To quantize a scalar field theory with the action:

$$S=\int \mathrm d^Dx\mathscr{L}(\phi,\partial_\mu\phi)=\int \mathrm dx^0L(\phi,\partial_0\phi)$$

we promote $\phi(\vec{x})$ and $\pi=\frac{\delta L}{\delta(\partial_0\phi)}=\pi(\vec{x})$ to be field operator at fixed time $x^0$ (with the canonical commutation relation $[\phi(\vec{x}),\pi(\vec{y})]=\delta^{D-1}(\vec{x}-\vec{y})$), then we use the classical equation of motion to find $\phi$ and $\pi$ at all time.

What principles lie behind this? Why can we assume that the field operators satisfy the classical equation of motion?

By example if we have a classical theory with $S=\int \,\mathrm dtL(\phi,\partial_t\phi)$, momentum $\pi=\frac{\delta L}{\delta(\partial_t\phi)}$ hamiltonian $H=\pi\phi-L$, the classical equation of motion is:

$$\frac{\mathrm d\phi}{\mathrm dt}=\frac{\delta L}{\delta(\partial_t\phi)}$$

When we do the canonical quantization, we promote $[\phi,\pi]=\delta(\vec{x}-\vec{y})$ and the equation of motion for $\phi$ is $$\frac{\mathrm d\phi}{\mathrm dt}=i[H,\phi]$$

Why should $i[H,\phi]$ has the same form as $\frac{\delta L}{\delta(\partial_t\phi)}$? This fact comes from where?

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    $\begingroup$ The r.h.s. of your classical e.o.m. should have $H$, not $L$. Why don't you write the r.h.s. of the classical e.o.m. as the Poisson bracket $\{\phi,H\} = \frac{\delta H}{\delta \pi}$. Then canonical quantization gives that the equation holds in the quantum theory with $\mathrm{i}[H,\phi]$ instead of $\{\phi,H\}$ by definition of canonical quantization. I don't see what you think there is to show. $\endgroup$ – ACuriousMind Feb 9 '16 at 16:11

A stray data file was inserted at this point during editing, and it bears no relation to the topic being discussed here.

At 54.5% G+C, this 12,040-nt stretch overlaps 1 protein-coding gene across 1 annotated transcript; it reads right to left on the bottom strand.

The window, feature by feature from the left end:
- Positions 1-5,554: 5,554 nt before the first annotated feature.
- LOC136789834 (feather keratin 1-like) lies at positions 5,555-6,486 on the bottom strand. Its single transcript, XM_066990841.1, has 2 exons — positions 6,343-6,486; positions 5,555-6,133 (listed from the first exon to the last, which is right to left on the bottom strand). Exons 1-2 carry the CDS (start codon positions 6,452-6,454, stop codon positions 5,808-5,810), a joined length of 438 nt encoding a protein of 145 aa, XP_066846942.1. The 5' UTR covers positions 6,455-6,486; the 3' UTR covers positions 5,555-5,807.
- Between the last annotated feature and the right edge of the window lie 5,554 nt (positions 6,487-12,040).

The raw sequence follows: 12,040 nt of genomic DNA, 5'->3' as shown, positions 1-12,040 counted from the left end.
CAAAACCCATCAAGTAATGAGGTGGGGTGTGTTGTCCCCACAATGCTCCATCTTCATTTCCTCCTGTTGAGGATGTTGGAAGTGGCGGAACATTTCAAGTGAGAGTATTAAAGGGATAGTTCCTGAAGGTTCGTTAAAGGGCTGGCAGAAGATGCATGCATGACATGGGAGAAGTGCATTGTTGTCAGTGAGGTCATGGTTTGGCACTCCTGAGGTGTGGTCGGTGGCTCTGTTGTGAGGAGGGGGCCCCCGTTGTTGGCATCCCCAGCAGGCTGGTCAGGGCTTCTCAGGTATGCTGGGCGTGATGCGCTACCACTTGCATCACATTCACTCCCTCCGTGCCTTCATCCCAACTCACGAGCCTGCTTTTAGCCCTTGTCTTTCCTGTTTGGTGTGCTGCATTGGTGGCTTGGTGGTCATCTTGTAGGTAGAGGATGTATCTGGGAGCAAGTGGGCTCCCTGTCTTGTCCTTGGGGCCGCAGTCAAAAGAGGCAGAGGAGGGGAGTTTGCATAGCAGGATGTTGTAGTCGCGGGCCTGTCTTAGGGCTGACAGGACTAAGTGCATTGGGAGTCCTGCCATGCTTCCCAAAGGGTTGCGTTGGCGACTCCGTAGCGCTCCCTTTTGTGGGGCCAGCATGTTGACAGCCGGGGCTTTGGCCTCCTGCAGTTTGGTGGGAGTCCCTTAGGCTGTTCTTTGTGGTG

• $\begingroup$ I think I don't really understand canonical quantization to the level that I can see clearly why $i[H,\phi]$ can always replace $\{\phi,H\}$... I'm trying to do this by a concrete example I guess $\endgroup$ – quangtu123 Feb 9 '16 at 16:13
  • $\begingroup$ @ACuriousMind By example here: en.wikipedia.org/wiki/… It's not always true that we can replace the Lie bracket by the commutator... $\endgroup$ – quangtu123 Feb 9 '16 at 16:27